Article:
Power shortages not affecting local customers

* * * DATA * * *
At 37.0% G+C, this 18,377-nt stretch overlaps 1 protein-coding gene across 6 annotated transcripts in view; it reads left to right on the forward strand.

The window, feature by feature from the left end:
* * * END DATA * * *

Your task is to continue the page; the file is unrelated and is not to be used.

RENO, Nev. – California customers of the Reno-based Sierra Pacific Power Co. can flick on their light switches with no more concern than how much the extra electricity is going to add to their next bill.”Our 45,000 customers in California are tied into the Sierra Pacific power grid,” Mike Smart, the utility’s acting vice president for resource management, said last Thursday. “As such, they’re not experiencing the same problems as those Californians served by Pacific Gas and Electric.”Rolling blackouts that began on Wednesday, Jan. 17 left PG&E and Southern California Edison customers in the dark for up to an hour as demand exceeded the companies’ reserves.The businesses served by Sierra Pacific on the California side of the state line, including banks, stores and ski areas were not affected.”None of our lifts or guest services have been affected nor will they be in the future,” Heavenly spokeswoman Monica Bandows said from the South Lake Tahoe ski resort.Sierra Pacific supplies electricity to Heavenly and approximately 309,000 other customers in Nevada and California.The Reno-based utility’s generating plants produce half of its output and it buys the other half from power companies in surrounding states, according to spokesman Bob Sagan. Mid-term and long-term contracts assure a constant supply without the huge rate increases other Californians face, he said.Sagan said the company had sold excess power itself in the past but was not doing any exporting right now.”We won’t really have that much margin that we can afford to be selling,” he said.Smart said Sierra Pacific’s reserves were more than adequate for its customers’ needs.”Short of an act of God that would bring down our generation, we don’t anticipate any problems,” he said.”Our resource planners and power traders do a great job anticipating our future energy demand and then go searching for the best purchases they can make to answer it.”
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